Pain And Glory Is Based On A True Story, But It’s Also Kind Of Made Up

Photo: Courtesy of Sony Pictures.
When a writer-director makes a movie about a writer-director, you assume it's going to be at least a little autobiographical. When that writer-director is Pedro Almodóvar, who has put bits and pieces of himself into a good deal of his 21 previous movies, the question is front and center: Is Pain And Glory's Salvador Mallo (Antonio Banderas), based on Almodóvar himself?
The answer is as nonlinear as an Almodóvar movie: Yes and also no.
"I’m always inspired by reality, something I read somewhere or heard on radio or television, and this time my own reality was the start,” Almodóvar told the Los Angeles Times. “There is a lot of myself there, but some things belong completely to my life and some do not but could have been."
Here are the most important similarities between Almodóvar and his character: They both grew up in small towns, discovered their sexual orientation early in life, and went on to become great directors.
Almodóvar was born in a small town in the middle of Spain in 1949, and grew up during the oppressive rein of dictator Francisco Franco. His family struggled financially and sent Almodovar off to a Catholic boarding school, hoping he would become a priest. He always loved movies, though, and even when the Franco regime closed its film institute, he taught himself how to make movies on a hand-held Super-8 camera.
After Franco's death in 1975, Madrid exploded with counterculture artists and young people eager to explore the freedom they'd been denied during their country's dark period. Almodóvar's early films (Pepi, Luci, Bom; The Labyrinth of Passion) were wild, campy celebrations of sexuality and freedom. He constantly flaunted taboos, particularly when it came to homosexuality, and was ahead of his time in his treatment of transgender characters.
Many of his films throughout his career have been notable for his great female protagonists, from 1988's Women on the Verge of a Nervous Breakdown through 2016's Julieta. Mothers, in particular, are a frequent focus of his.
The relationship between Mallo and his mother is similar to Almodovar's with his, who died in 1999.
"The story of my mother giving specific instructions about being prepared after death came directly from my life, but it happened to my sister," he told the L.A. Times in the same interview. "I stole many memories from my brother and sisters."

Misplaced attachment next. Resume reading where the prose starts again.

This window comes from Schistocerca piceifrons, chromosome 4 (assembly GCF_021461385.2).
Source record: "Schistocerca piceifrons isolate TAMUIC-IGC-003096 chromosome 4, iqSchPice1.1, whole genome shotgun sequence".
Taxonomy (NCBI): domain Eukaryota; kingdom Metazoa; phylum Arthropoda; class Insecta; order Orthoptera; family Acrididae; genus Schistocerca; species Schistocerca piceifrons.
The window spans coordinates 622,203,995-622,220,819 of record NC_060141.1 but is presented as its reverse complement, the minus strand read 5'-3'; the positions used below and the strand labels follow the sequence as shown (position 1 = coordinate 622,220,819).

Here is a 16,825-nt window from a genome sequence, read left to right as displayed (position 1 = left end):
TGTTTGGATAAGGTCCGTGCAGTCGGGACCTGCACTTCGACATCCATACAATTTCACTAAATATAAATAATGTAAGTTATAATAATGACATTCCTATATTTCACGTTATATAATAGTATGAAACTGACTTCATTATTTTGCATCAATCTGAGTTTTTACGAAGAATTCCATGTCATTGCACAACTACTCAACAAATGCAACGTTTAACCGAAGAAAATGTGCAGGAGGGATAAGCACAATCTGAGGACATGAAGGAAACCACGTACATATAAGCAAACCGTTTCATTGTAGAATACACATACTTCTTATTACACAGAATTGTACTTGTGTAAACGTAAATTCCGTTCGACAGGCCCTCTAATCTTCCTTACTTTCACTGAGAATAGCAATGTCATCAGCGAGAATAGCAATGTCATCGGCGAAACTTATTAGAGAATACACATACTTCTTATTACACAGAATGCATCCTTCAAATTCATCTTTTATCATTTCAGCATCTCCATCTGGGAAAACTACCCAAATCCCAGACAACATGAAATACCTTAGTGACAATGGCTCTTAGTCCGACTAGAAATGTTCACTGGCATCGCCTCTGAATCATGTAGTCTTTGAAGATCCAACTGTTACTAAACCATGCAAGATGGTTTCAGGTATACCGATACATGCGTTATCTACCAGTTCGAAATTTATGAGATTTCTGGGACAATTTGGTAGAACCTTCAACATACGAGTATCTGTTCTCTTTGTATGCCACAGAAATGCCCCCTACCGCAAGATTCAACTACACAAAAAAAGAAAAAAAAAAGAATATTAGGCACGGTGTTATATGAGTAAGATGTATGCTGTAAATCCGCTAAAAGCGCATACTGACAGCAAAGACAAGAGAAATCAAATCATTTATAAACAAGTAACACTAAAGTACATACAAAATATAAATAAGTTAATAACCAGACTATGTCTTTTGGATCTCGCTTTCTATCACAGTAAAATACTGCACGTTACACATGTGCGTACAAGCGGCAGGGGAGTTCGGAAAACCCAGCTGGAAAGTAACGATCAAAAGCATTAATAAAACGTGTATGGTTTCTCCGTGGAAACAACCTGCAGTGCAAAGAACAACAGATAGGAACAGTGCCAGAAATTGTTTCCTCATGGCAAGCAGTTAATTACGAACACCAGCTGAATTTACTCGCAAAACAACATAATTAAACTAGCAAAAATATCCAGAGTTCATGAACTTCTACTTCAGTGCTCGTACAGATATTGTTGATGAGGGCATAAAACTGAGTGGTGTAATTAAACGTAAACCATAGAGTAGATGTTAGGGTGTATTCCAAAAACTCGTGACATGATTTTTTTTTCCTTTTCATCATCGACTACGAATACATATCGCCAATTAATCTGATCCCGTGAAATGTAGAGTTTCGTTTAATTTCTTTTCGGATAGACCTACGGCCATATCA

Critics have been heaping praise on Pain And Glory since its Cannes premiere in May. That brings us to the most glaring departure from the character of Salvador Mallo, who fears he can no longer make movies. Though one reason behind his self-doubt is his constant back pain, from which the real-life director also suffers.
Banderas wears some of his director's clothing in the movie, and the apartment in which his character lives is almost an exact replica of Almodóvar's Madrid home, down to the artwork. There is also a parallel in the fact that Mallo reunites with a favorite actor after a decades-long feud. Almodóvar and Banderas were great friends and collaborators in the '80s, but stopped working together when Banderas became a huge Hollywood star until 2011's The Skin I Live In.
There are also things Almodóvar made up, because he knows how to craft a good story. He never lived in the caves of Valencia as a child, for instance, nor has he experimented with heroin as an adult.
"You cannot think that it is exactly my life, because it is not literally my life, but the emotions and the different blocks of the movie represent places and feelings that I [experienced] in my life," Almodóvar told Variety. Even so, he's sure people will assume that everything in the movie is true, and that's okay, too. "It's a delicate mixture, but it's part of the adventure."

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